OHS Change Management and Project Management

OHS Change Management and Project Management

Guest post by George Robotham based on some real and successful experiences

Introducing OHS initiatives is essentially about change management. Carrying out effective change is often very difficult, if you do not involve those to be effected by the change process in the change process, you are doomed to failure.

Attempting too big a change and / or changing things too quickly can create an adverse reaction and alienate the very people you want to make allies. Learn the context, culture and past before trying to make changes. Unless a crisis situation is apparent realise effective change requires a lot of effort and time.

John P. Kotter speaks of 8 steps for successful large scale change- Increase urgency, Build the guiding team, Get the vision right, Communicate for buy-in, Empower action, Create short-term wins, Do not let up, Make change stick..These steps provide useful, practical guidance.

I have led a number of highly successful OHS projects driving significant OHS management and OHS learning change. Having a detailed project plan and using project management methodologies have proved important.

The ABC project

The ABC project was a major, multi-million dollar organisational change project designed to revolutionise management of OHS in XYZ. I was one of 12 OHS Managers appointed to run specific elements of the project, I had only little contact with the other OHS Project Managers and have no recollection of what they were working on. The project spent approx. $50milion over 2 years so was a substantial effort. .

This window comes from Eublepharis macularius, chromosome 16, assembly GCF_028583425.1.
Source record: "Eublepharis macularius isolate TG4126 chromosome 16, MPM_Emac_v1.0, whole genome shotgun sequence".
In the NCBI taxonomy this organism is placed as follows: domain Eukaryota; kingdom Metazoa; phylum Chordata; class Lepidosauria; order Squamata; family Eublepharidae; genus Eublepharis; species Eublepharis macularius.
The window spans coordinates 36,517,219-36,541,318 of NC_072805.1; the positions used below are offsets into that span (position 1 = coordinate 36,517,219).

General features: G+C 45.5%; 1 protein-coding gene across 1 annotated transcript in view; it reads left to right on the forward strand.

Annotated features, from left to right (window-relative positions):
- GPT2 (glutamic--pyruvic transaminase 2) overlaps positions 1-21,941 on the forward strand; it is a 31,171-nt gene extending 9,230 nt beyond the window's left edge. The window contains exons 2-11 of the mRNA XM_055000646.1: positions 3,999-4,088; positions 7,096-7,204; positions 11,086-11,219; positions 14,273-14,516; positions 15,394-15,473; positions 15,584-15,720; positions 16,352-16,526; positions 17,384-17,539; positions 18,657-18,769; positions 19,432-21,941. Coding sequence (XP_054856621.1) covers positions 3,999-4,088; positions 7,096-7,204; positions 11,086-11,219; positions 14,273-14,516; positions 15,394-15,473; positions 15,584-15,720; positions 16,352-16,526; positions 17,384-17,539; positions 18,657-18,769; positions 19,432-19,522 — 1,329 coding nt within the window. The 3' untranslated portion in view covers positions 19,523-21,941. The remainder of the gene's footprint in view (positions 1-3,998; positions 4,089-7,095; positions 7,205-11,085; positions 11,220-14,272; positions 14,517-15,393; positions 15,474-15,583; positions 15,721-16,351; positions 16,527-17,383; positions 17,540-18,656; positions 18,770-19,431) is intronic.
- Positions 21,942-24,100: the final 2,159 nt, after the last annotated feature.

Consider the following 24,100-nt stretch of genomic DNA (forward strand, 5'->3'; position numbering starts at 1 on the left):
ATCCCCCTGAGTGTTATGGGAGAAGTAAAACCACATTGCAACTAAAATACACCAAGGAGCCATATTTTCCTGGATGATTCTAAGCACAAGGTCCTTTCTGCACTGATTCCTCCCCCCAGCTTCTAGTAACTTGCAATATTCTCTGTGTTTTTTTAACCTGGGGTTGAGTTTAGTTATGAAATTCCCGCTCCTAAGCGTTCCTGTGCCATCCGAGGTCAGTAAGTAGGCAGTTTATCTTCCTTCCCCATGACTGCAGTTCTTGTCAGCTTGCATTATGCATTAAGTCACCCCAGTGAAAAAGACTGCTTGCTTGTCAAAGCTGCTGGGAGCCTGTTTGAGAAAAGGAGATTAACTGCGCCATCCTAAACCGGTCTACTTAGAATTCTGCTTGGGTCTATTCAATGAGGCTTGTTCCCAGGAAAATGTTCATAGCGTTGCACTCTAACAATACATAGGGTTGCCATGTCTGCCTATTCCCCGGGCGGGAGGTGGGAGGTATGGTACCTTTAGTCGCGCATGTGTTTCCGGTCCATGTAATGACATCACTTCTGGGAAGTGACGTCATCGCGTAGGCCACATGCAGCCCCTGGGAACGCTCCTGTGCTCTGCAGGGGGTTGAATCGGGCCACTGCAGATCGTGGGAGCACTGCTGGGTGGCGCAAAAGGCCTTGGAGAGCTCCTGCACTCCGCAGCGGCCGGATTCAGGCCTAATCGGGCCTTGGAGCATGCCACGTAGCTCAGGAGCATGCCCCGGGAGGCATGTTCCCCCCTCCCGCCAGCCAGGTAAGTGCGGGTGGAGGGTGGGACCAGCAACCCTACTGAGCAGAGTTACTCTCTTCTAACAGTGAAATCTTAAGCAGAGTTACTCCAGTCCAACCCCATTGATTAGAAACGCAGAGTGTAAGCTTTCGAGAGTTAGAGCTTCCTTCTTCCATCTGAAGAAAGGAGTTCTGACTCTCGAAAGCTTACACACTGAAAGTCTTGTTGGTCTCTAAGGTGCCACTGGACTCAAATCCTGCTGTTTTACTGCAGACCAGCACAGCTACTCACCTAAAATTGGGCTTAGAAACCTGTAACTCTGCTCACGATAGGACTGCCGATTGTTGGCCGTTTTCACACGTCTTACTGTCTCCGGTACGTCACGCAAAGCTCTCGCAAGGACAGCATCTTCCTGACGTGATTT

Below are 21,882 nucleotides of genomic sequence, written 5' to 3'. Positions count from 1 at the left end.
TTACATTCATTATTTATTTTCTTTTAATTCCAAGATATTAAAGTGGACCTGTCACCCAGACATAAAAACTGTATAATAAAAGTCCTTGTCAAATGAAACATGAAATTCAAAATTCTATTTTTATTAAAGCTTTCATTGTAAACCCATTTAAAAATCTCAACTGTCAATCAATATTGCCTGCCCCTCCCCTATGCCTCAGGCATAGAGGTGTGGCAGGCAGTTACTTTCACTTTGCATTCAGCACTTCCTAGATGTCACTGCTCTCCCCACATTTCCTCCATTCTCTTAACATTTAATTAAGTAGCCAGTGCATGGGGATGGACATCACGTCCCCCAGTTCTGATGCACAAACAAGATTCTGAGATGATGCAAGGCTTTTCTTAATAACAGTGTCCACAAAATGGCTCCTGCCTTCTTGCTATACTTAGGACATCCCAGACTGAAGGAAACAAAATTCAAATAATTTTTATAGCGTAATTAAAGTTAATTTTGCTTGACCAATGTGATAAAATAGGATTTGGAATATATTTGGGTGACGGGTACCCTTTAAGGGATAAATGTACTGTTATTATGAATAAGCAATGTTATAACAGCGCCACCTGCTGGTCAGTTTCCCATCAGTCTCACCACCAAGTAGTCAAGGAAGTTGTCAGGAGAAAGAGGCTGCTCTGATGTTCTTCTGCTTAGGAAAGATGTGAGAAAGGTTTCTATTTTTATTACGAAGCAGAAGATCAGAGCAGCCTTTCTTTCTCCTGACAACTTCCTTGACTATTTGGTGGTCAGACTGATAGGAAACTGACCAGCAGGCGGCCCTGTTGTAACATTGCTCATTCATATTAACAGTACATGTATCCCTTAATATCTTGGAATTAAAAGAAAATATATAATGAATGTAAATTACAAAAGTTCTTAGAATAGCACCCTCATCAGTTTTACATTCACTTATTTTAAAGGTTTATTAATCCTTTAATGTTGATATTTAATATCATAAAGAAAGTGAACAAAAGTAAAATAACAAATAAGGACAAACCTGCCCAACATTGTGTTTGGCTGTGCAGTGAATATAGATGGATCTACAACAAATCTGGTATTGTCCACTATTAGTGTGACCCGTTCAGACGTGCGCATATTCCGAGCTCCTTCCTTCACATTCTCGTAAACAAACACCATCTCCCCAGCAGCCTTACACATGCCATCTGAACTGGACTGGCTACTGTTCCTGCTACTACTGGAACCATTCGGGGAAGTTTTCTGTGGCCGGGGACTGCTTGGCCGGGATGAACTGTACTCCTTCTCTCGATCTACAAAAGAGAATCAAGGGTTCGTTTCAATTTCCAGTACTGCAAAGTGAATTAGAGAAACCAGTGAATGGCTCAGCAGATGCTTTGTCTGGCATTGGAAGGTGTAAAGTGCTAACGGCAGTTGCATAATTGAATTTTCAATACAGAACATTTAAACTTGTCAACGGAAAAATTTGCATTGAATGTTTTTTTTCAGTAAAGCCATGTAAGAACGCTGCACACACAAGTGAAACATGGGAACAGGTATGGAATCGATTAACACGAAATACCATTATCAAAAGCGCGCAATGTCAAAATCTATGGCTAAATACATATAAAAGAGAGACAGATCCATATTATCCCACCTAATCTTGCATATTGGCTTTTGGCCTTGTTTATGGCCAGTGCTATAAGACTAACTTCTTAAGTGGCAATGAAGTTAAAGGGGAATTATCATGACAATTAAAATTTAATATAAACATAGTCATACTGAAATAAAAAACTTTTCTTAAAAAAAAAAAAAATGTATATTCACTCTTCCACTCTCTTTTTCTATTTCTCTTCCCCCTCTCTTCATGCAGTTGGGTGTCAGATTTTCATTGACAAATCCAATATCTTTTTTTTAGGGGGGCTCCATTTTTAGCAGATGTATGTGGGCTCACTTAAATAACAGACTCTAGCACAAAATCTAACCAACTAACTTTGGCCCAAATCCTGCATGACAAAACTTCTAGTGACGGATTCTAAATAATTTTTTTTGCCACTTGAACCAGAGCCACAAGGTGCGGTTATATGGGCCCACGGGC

My main task was to lead a team of workers and OHS Professionals developing what were referred to as “Control plans” for 21 identified high risk activities. XYZ were pretty good with their core risks but not managing their non-core risks as well.

The identified high risks I can remember were-Electrical work, fatigue, driving, noise, access to premises, use of personal protective equipment, manual handling, office based ergonomics, animal control, power poles, traffic control, access to safety information, use of compressed gas equipment and so on.

Tasks were divided between me and the team according to expertise with the aim of providing written information on how to manage particular risks. The workers required some assistance from me in their tasks as it was different from their normal occupation. It was emphasised that succinct documentation was required.

Some of the things my team did were-

  • Look at what documentation already existed. In one area a wealth of good information that had been developed was discovered and was buried in the system and not routinely used.